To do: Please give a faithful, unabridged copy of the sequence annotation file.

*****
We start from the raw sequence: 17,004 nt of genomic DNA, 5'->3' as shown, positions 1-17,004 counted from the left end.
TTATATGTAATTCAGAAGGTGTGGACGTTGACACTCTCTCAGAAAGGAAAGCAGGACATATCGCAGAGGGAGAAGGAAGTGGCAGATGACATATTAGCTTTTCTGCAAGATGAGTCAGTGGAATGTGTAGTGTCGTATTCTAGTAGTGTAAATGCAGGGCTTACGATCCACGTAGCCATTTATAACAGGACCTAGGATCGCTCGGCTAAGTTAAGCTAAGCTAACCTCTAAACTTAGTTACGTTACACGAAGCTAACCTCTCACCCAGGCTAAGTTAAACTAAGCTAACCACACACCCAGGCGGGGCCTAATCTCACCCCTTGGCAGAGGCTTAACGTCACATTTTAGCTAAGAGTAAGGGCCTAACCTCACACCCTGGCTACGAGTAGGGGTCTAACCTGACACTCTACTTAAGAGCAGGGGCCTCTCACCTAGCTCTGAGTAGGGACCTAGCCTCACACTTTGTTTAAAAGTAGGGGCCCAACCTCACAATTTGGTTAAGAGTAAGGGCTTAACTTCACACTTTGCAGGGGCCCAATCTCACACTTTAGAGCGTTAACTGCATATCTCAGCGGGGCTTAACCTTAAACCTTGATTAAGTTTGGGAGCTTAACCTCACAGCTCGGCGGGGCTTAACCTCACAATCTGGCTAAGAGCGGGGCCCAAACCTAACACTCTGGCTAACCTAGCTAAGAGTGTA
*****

We start from the raw sequence: 17,004 nt of genomic DNA, 5'->3' as shown, positions 1-17,004 counted from the left end.
TTATATGTAATTCAGAAGGTGTGGACGTTGACACTCTCTCAGAAAGGAAAGCAGGACATATCGCAGAGGGAGAAGGAAGTGGCAGATGACATATTAGCTTTTCTGCAAGATGAGTCAGTGGAATGTGTAGTGTCGTATTCTAGTAGTGTAAATGCAGGGCTTACGATCCACGTAGCCATTTATAACAGGACCTAGGATCGCTCGGCTAAGTTAAGCTAAGCTAACCTCTAAACTTAGTTACGTTACACGAAGCTAACCTCTCACCCAGGCTAAGTTAAACTAAGCTAACCACACACCCAGGCGGGGCCTAATCTCACCCCTTGGCAGAGGCTTAACGTCACATTTTAGCTAAGAGTAAGGGCCTAACCTCACACCCTGGCTACGAGTAGGGGTCTAACCTGACACTCTACTTAAGAGCAGGGGCCTCTCACCTAGCTCTGAGTAGGGACCTAGCCTCACACTTTGTTTAAAAGTAGGGGCCCAACCTCACAATTTGGTTAAGAGTAAGGGCTTAACTTCACACTTTGCAGGGGCCCAATCTCACACTTTAGAGCGTTAACTGCATATCTCAGCGGGGCTTAACCTTAAACCTTGATTAAGTTTGGGAGCTTAACCTCACAGCTCGGCGGGGCTTAACCTCACAATCTGGCTAAGAGCGGGGCCCAAACCTAACACTCTGGCTAACCTAGCTAAGAGTGTA